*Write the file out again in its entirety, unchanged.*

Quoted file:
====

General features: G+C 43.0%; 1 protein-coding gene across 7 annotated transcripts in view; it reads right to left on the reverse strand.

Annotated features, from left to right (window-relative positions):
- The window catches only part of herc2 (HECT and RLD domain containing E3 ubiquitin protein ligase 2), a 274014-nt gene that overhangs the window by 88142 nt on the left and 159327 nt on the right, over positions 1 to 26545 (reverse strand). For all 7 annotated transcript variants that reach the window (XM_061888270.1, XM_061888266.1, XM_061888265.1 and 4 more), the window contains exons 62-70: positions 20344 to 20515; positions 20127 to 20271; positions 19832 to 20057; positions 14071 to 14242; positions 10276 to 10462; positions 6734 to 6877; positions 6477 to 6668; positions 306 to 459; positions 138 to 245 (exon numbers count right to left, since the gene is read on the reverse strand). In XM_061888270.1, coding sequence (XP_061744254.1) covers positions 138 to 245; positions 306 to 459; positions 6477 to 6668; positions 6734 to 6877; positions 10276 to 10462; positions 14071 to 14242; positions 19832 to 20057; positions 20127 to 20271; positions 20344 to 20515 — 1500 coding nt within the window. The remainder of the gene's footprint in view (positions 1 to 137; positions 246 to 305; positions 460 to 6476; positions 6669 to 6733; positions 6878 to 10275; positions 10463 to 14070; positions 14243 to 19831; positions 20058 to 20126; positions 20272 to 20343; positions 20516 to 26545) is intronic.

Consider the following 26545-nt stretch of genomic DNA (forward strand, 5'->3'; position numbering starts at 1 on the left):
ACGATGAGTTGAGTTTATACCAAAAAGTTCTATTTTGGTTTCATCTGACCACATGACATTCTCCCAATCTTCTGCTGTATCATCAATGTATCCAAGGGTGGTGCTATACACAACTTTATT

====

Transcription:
General features: G+C 43.0%; 1 protein-coding gene across 7 annotated transcripts in view; it reads right to left on the reverse strand.

Annotated features, from left to right (window-relative positions):
- The window catches only part of herc2 (HECT and RLD domain containing E3 ubiquitin protein ligase 2), a 274014-nt gene that overhangs the window by 88142 nt on the left and 159327 nt on the right, over positions 1 to 26545 (reverse strand). For all 7 annotated transcript variants that reach the window (XM_061888270.1, XM_061888266.1, XM_061888265.1 and 4 more), the window contains exons 62-70: positions 20344 to 20515; positions 20127 to 20271; positions 19832 to 20057; positions 14071 to 14242; positions 10276 to 10462; positions 6734 to 6877; positions 6477 to 6668; positions 306 to 459; positions 138 to 245 (exon numbers count right to left, since the gene is read on the reverse strand). In XM_061888270.1, coding sequence (XP_061744254.1) covers positions 138 to 245; positions 306 to 459; positions 6477 to 6668; positions 6734 to 6877; positions 10276 to 10462; positions 14071 to 14242; positions 19832 to 20057; positions 20127 to 20271; positions 20344 to 20515 — 1500 coding nt within the window. The remainder of the gene's footprint in view (positions 1 to 137; positions 246 to 305; positions 460 to 6476; positions 6669 to 6733; positions 6878 to 10275; positions 10463 to 14070; positions 14243 to 19831; positions 20058 to 20126; positions 20272 to 20343; positions 20516 to 26545) is intronic.

Consider the following 26545-nt stretch of genomic DNA (forward strand, 5'->3'; position numbering starts at 1 on the left):
ACGATGAGTTGAGTTTATACCAAAAAGTTCTATTTTGGTTTCATCTGACCACATGACATTCTCCCAATCTTCTGCTGTATCATCAATGTATCCAAGGGTGGTGCTATACACAACTTTATT